Bruce Springsteen superfan Hayden Donnell explains the sort of dedication which has led to a new concert film.
Bruce Springsteen was sprawled on stage shaking hands with fans and singing Out in the Street when he saw the sign. Hundreds of people scribble song requests on cardboard for every Springsteen show, but this one was different.
It was being held up by 11-year-old Grace Mahler. Strangers had lifted her on their shoulders to get her from her place at the back of the moshpit to a space in Bruce's eyeline. Her request was for Terry's Song, a ballad he had written after the death of his assistant Terry MacGovern. She wanted him to play it for her friend Sydney Wood, who had suffered a brain bleed and died, aged 11, a few weeks before the show.
Springsteen caught Grace's eye, hit his heart with his hand a few times, and took her request. It would be only the third time he had sung Terry's Song live. Before launching into the first verse, he looked at her again and gave the dedication: "This is for your friend also."
My wife and I were in the audience that night. We had travelled via New York to Hamilton, Ontario - a city about halfway between Toronto and the tacky neon casinos of Niagara Falls. Smoke from half a dozen steel mills clogged the air on the way into town. Springsteen's show was in a huge empty ice hockey arena built as part of a failed bid to attract a major NHL franchise.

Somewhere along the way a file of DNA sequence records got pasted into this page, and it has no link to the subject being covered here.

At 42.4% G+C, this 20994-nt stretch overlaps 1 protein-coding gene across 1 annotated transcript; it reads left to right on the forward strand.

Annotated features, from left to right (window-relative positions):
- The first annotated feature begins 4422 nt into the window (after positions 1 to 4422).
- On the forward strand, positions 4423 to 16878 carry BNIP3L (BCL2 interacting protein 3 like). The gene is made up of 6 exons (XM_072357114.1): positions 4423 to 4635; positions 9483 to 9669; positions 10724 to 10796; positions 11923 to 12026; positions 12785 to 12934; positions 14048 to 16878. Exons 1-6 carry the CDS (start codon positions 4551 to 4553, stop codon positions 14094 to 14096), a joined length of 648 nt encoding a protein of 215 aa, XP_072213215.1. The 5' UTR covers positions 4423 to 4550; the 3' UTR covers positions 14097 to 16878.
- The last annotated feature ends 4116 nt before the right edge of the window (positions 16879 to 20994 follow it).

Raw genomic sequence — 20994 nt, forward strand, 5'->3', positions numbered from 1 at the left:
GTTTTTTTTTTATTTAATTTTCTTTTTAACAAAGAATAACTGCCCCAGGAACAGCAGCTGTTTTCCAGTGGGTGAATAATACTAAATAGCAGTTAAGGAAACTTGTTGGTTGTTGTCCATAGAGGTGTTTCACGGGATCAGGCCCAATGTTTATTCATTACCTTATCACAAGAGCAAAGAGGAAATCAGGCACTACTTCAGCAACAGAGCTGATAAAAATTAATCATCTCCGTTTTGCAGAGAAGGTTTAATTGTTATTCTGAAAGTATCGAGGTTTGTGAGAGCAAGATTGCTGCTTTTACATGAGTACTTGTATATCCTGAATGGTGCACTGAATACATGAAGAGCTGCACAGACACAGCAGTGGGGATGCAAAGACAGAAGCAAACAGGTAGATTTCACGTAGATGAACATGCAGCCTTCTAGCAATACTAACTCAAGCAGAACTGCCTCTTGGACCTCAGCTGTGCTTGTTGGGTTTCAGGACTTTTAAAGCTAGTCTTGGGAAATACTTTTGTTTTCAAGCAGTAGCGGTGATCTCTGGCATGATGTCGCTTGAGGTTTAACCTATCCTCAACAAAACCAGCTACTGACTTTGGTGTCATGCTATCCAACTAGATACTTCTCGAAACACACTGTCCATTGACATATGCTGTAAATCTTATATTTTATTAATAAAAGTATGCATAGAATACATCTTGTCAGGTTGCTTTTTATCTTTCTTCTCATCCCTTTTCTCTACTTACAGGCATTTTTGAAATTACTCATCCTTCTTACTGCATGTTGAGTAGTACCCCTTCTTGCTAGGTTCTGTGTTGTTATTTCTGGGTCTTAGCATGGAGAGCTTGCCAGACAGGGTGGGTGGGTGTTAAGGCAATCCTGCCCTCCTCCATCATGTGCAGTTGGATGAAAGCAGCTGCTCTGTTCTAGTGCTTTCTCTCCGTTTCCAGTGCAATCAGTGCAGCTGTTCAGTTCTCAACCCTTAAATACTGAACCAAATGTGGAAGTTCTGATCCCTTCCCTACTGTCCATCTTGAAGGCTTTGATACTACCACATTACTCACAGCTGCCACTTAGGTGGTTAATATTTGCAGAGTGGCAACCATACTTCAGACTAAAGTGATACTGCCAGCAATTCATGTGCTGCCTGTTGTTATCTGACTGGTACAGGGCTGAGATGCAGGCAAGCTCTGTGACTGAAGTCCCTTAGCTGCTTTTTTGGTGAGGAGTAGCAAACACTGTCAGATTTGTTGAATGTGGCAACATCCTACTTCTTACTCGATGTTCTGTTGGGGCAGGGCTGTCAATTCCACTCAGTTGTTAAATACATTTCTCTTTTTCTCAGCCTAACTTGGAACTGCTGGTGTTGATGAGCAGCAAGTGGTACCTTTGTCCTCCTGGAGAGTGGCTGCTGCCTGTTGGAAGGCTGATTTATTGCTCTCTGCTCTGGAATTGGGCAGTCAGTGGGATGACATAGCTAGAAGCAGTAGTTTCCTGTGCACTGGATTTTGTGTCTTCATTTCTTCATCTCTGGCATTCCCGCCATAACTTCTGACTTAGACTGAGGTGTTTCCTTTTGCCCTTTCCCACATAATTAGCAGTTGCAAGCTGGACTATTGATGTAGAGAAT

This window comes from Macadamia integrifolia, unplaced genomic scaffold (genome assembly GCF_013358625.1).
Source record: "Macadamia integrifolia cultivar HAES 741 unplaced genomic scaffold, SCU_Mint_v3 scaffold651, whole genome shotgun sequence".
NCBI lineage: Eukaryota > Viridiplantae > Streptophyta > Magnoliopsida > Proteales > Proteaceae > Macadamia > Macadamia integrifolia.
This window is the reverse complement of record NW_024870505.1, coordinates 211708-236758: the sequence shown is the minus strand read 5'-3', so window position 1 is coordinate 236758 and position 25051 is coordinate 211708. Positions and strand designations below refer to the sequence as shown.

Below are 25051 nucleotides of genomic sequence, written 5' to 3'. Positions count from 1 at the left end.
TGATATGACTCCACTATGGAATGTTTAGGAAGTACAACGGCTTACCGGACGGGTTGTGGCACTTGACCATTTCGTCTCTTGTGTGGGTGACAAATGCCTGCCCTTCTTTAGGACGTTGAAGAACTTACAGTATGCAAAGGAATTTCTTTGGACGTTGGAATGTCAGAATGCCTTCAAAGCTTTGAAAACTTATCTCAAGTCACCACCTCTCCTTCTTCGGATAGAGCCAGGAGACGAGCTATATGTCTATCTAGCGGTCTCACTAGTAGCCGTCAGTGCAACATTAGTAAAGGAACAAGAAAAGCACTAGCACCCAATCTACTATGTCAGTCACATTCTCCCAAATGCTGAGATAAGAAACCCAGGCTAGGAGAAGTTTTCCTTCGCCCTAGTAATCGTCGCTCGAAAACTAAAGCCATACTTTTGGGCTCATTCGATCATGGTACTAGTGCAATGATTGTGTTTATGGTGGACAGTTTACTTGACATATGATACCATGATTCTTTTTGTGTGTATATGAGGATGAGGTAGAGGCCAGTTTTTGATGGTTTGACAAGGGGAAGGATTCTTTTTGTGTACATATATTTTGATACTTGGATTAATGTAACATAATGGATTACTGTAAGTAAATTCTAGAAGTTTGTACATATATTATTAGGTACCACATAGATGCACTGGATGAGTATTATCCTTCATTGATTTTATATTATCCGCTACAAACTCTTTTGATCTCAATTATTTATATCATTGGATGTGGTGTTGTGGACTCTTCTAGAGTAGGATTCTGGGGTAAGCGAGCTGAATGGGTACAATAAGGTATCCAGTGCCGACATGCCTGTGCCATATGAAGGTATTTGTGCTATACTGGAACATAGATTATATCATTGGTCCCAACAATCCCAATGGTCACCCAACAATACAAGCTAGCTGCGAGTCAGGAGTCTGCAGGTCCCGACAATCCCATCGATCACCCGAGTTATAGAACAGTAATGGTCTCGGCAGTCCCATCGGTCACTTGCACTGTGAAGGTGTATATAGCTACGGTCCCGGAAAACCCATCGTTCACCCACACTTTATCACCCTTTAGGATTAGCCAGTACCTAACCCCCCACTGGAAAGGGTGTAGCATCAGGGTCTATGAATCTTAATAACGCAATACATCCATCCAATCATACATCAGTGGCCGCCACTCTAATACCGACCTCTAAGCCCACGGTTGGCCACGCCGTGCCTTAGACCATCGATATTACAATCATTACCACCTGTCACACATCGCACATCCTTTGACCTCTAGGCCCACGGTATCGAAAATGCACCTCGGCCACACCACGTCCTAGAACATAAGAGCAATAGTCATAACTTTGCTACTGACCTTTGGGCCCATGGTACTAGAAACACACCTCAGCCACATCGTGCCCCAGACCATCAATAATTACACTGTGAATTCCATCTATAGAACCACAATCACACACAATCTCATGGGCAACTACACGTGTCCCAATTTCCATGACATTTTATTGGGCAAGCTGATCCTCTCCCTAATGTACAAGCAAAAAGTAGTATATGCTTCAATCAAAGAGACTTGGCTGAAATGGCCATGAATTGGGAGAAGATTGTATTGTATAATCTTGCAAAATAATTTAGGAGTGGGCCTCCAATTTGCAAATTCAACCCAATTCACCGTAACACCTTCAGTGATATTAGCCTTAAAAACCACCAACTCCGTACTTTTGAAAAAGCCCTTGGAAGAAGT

I became a Springsteen fan after he released Devils & Dust in 2005. Slowly I became indoctrinated. At first it was just the country-tinged stuff, then Darkness on the Edge of Town. Eventually even those sax solos started sounding good. A flatmate found me holding back tears on the couch, listening to The Rising. Commuters stared as I yelled out Thunder Road at traffic lights.
When it became clear Springsteen wasn't booking a New Zealand stop on his Wrecking Ball world tour, I panicked and booked tickets to two gigs in Canada. I have no regrets. It was worth going to Hamilton for Terry's Song alone.
Grace's mum wrote to the Springsteen fansite, Backstreets, the next day: "Last night as we tucked our excited but exhausted little girl into bed she looked up at us and said, 'Sydney is smiling tonight.'
"If you could pass on a message to him somehow that he has made a little girl's grief at the loss of a friend a little lighter, knowing that love is a power greater than death, we would appreciate that very much."
Moments like that one are the backbone of the new Ridley Scott-produced doco, Springsteen & I. The film isn't a traditional rock doco - more a tribute to Springsteen's special relationship with his fans. Many of the submitters become co-stars: a recently dumped man who receives an onstage hug from his hero, an Elvis-impersonating Boss fan with a thick New Jersey accent, and a Copenhagen street busker who convinces Springsteen to accompany him.
Other submitters get choked up trying to explain what Springsteen has meant to them. Their passion speaks of his ability to take the dark parts of life, add a sax solo or two, and craft them into songs of unadulterated hope.
That refusal to give in to cynicism is part of what makes Springsteen great. He takes everyday drudgeries and invests them with real meaning. Puts little people into big rock songs and leads them up on to the stage. Springsteen & I reveals the impact those songs have had. Springsteen's refusal to disconnect from his fans' reality, no matter how vaunted his own reality becomes, is at the heart of the movie. Go see it.
What: Springsteen & I
Where and when: Selected cinemas from Sunday, Aug 4
* Hayden Donnell is the frontman of the band Great North, who are playing at The Bunker, Devonport, on Sunday, 8pm (bookings (09) 445 2227 or firstname.lastname@example.org)